or Connect
AVS › AVS Forum › Video Components › Video Download Services & Hardware › Netflix streaming quality
New Posts  All Forums:Forum Nav:

Netflix streaming quality - Page 8

post #211 of 5446
Quote:
Originally Posted by bob6411 View Post

Well, where do I get clear info on which devices support HD streaming and which don't?

I own PS3, Samsung 2550 and Roku. All support HD streaming if you have the required bandwidth.
post #212 of 5446
As far as I was aware, all embedded devices (meaning everything other than PCs) support HD streaming. Where did you read that some Blu-ray players don't? EDIT: I forgot that Roku has introduced a budget model without HD video or surround sound outputs, called the "Roku SD". Nice for a kid's bedroom, I guess.

It's probable that you can't get the HD streams on PCs due to the deals they've made with their content suppliers, who are always worried that if they stream HD to PCs someone will write a program to capture it .
post #213 of 5446
Quote:
Originally Posted by michaeltscott View Post

It's probable that you can't get the HD streams on PCs due to the deals they've made with their content suppliers, who are always worried that if they stream HD to PCs someone will write a program to capture it .

you mean that someone wouldn't?
post #214 of 5446
Quote:
Originally Posted by ccotenj View Post

you mean that someone wouldn't?

Well, yeah, someone would. The paranoid part is their belief that this would have some significant effect on their business.
post #215 of 5446
Quote:
Originally Posted by bob6411 View Post

Confusing! Why can't I get Netflix HD streaming through my PC? Plus some Netflix enabled Blu Ray players support Netflix HD streaming and some don't???? What a mess. Is there an authoritative source of info for this? I sure didn't see much on Netflix help. This sounds like a recipe for a public relations disaster to me. I would sell that stock while it is still high if this isn't simplified soon. This reminds me of the horrible Rhapsody-To-Go service (I am now a happy Zune Pass user).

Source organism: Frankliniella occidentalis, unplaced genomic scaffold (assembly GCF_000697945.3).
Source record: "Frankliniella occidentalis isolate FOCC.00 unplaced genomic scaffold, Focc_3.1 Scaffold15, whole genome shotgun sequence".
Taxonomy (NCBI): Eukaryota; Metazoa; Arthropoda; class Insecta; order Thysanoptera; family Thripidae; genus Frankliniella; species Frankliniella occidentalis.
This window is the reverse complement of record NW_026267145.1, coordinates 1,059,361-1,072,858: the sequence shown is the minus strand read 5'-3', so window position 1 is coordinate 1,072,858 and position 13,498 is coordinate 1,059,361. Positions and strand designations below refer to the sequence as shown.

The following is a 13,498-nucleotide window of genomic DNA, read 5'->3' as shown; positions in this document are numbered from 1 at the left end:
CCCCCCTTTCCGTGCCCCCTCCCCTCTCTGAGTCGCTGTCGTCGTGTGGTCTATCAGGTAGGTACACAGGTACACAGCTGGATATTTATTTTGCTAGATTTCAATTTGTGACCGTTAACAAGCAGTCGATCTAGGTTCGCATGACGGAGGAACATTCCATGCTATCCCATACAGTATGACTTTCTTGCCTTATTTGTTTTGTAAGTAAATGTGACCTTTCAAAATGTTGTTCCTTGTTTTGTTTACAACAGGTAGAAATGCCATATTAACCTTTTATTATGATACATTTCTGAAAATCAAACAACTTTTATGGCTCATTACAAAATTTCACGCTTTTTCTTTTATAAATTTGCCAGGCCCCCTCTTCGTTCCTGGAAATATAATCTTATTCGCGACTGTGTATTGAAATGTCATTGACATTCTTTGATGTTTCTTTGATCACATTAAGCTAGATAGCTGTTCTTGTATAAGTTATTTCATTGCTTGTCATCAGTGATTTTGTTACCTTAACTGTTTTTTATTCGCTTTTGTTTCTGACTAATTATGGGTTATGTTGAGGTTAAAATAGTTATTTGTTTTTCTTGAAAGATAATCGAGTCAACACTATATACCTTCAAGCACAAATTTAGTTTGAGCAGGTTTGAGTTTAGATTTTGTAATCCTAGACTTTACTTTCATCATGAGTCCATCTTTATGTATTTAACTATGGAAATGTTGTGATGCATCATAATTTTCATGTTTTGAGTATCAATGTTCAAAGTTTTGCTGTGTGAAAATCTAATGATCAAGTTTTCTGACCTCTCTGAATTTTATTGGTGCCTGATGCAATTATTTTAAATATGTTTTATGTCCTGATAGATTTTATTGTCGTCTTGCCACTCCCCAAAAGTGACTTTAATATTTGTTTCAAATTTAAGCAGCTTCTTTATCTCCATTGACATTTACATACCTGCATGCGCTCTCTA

I hardly doubt that a few people not being able to figure out which devices get Netflix HD is going to hurt their stock price.

Try dropping they hyperbole and you may get people who are happy to try and help.
post #216 of 5446
Quote:
Originally Posted by bob6411 View Post

Well, where do I get clear info on which devices support HD streaming and which don't?

Here - http://www.netflix.com/NetflixReadyDevices

It lists all the devices which support streaming - follow the links for more detail - but you'll find they all support HD streaming (if you have the bandwidth) apart from the SD only entry level Roku player.

Note PCs are not listed - as the man said it isn't that complicated. Of all the streaming services Netflix is the one I would use most. Zune smooth streaming and Vudu are great - but the cost per movie/show is too high. The monthly 'buffet' pricing for Netflix is the the best business model. I may (very rarely) rent a movie on Zune smooth streaming - but I'll watch a lot on Netflix 'watch instantly'.
post #217 of 5446
Maybe I'm missing something but I followed the 'Learn More' links for all devices and found no reference to HD streaming. The LG "Learn More' link states that the LG devices support SD but no mention of HD. The hyperbole comes from frustration with having to track down this type of info. I shouldn't have to dig deep into a forum to get basic information from Netflix about how the technology works. I am a paying customer using a PC connected to my TV. I should be told through Netflix Help pages that PC's do not get the same level of service of streaming as other devices. I have been wondering why others have been telling me that streaming Netflix looks great when my experience has not been so great (which is why I came to AVS looking for answers). Also, consumers shouldn't need a decoder ring to figure out which device supports which service at what level of service. It needs to be clear and easy to understand or the product will have difficulty gaining widespread acceptance.
post #218 of 5446
I agree that as a new person trying to figure it out, they don't offer enough info on their site.

Long story short, the PC doesn't support HD. Any other device listed on their site does (XBOX, PS3, all Blu-Ray players, Roku, etc).